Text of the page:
Q: term

Vit Bubenik vbubenik at morgan.ucs.mun.ca
Mon Jan 12 20:18:37 UTC 1998

----------------------------Original message----------------------------
I am using the term "trade-off" between phonology and morphology (or
between morphology and syntax) for this phenomenon.
Vit Bubenik, Linguistics, Memorial University of Newfoundland, St.John's,
On Sun, 11 Jan 1998, Larry Trask wrote:
> ----------------------------Original message----------------------------
> I'm looking for a term.  The phenomenon in question is extremely
> familiar, but I don't know of an accepted name for it.
> The phenomenon is this: a linguistic change which simplifies one
> subsystem of a language may complicate another subsystem.
> A typical example is the history of Spanish mid vowels.  Earlier
> Spanish had two low-mid vowels and two high-mid vowels; the low-mid
> vowels were *automatically* diphthongized under stress, while the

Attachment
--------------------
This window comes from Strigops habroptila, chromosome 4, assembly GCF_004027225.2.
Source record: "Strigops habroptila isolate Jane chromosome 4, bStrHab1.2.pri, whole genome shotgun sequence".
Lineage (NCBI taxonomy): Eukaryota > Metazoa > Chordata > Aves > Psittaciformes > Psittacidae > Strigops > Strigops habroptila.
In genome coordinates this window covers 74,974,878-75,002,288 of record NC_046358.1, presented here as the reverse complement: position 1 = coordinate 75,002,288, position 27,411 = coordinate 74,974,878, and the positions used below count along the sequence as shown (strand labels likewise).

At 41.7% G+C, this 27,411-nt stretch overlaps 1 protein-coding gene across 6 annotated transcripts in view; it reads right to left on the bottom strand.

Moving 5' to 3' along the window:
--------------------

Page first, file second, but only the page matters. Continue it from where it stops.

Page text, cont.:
> high-mid vowels were not.  But then the two low-mid vowels merged
> with the two higher ones.  This change simplified the phonological
> system by removing two phonemes, but it greatly complicated the
> morphology: the formerly automatic and transparent diphthongizations
> became totally unpredictable and opaque, since some instances of the
> new /e/ and /o/ diphthongized while others did not.
> Does anybody know of an accepted label for this phenomenon, which I
> suppose we might elevate to the status of a "principle"?  If not,
> wuld anybody like to propose one?
> Larry Trask
> University of Sussex
> Brighton BN1 9QH
> England
> larryt at cogs.susx.ac.uk

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